Unions, business groups on watch for recess appointments to labor board

Unions are watching the White House this holiday season in hopes that President Obama will risk a political backlash to prevent a shutdown of the National Labor Relations Board (NLRB).

The NLRB will be left with two board members when the recess appointment of Craig Becker expires at the end of the congressional session. The Supreme Court has ruled that the NLRB needs at least three members to issue rulings and regulations. 

With Senate Republicans unlikely to confirm new NLRB nominees, it appears that Obama will have to make recess appointments to keep the labor board up and running.

But bypassing Congress could carry a political cost for the president. Republicans argue the NLRB has become a proxy for the labor movement and could point to the recess appointments as evidence that Obama is taking cues from his union allies as he runs for reelection. 

All 47 Republican senators sent Obama a letter on Monday asking that he not make recess appointments to the NLRB.

Recess appointments could also anger the business community, which is battling the NRLB over a new rule that they say allows organizers to “ambush” employers with union votes. The rule cuts down on the litigation permitted on union elections.

Obama could also pay a price for not acting. Unions consider the NLRB a huge priority, and a shutdown of the agency could disappoint labor leaders who will be key to getting out the Democratic vote in 2012. 

Despite the firestorm recess appointments would generate, one union official said it’s something Obama should seriously consider.

“I think if he has any opportunity to avoid Congress, he should do it, especially considering this latest stunt,” said the union official, referring to the battle over the payroll tax cut.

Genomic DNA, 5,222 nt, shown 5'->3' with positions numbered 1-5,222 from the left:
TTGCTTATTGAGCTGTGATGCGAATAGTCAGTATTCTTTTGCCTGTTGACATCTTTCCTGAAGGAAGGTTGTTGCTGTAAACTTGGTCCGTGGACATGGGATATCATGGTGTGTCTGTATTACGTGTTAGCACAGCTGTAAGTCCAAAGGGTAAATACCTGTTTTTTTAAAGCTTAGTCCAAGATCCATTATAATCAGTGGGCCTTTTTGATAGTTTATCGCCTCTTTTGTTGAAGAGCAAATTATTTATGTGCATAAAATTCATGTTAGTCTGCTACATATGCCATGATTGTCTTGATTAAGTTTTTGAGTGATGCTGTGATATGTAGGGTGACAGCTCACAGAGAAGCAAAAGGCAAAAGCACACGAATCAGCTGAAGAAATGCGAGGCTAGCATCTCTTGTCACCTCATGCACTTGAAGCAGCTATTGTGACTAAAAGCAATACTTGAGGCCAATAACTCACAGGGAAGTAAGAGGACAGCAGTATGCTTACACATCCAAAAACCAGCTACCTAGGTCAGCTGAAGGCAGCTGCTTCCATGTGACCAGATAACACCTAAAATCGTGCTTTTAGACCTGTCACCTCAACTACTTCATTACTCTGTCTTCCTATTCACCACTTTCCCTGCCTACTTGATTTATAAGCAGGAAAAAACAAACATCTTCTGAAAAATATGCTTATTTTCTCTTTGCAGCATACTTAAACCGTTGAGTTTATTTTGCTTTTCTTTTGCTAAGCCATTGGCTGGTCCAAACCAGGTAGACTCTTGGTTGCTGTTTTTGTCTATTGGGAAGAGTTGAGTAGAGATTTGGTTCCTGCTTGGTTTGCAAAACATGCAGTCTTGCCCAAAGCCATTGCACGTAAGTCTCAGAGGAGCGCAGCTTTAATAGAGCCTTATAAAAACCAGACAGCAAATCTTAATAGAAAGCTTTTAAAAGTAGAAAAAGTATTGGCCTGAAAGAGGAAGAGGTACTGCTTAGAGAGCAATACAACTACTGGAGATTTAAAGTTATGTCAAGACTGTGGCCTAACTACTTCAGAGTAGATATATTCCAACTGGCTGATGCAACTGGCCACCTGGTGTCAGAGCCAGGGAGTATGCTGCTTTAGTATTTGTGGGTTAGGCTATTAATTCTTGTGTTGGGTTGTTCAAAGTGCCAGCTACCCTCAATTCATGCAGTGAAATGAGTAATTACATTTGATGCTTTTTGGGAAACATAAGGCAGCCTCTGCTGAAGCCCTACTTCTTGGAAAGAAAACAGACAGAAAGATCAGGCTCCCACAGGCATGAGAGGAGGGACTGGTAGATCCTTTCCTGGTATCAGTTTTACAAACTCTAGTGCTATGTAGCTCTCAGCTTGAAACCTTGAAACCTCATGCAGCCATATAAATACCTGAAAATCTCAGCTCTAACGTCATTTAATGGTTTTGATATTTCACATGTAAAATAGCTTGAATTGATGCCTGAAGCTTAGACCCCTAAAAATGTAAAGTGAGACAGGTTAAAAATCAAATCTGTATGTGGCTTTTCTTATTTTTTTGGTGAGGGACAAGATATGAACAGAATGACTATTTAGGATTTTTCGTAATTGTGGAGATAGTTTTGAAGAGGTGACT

In a memo sent to reporters Tuesday, American Rights at Work, a workers' rights advocacy group, said a powerless NLRB would leave employers and workers “stuck in legal limbo.” The memo said pending complaints and cases involving social media, collective bargaining rights and mandatory arbitration agreements would be left unresolved.

“It is critically important for employees to have a better understanding of their rights and for employers not to be left in legal limbo as to whether or not their workplace policies are legally sound,” said Erin Johansson, ARAW’s research director.

“You don’t have enforcement of the law ultimately when you don’t have the board,” Johansson said. “There would be no cops out on the street.”

Also, portions of the contentious union election rule still under consideration by the NLRB — such as sharing with union organizers workers’ email addresses and personal phone numbers — could not move forward under a two-member board.

The Obama administration has already picked the members it would like to see join the labor board once Becker departs.

Last week, Obama nominated Sharon Block and Richard Griffin as new Democratic members to the board. Further, the president nominated Terence Flynn in January 2011 to be a Republican member of the NLRB.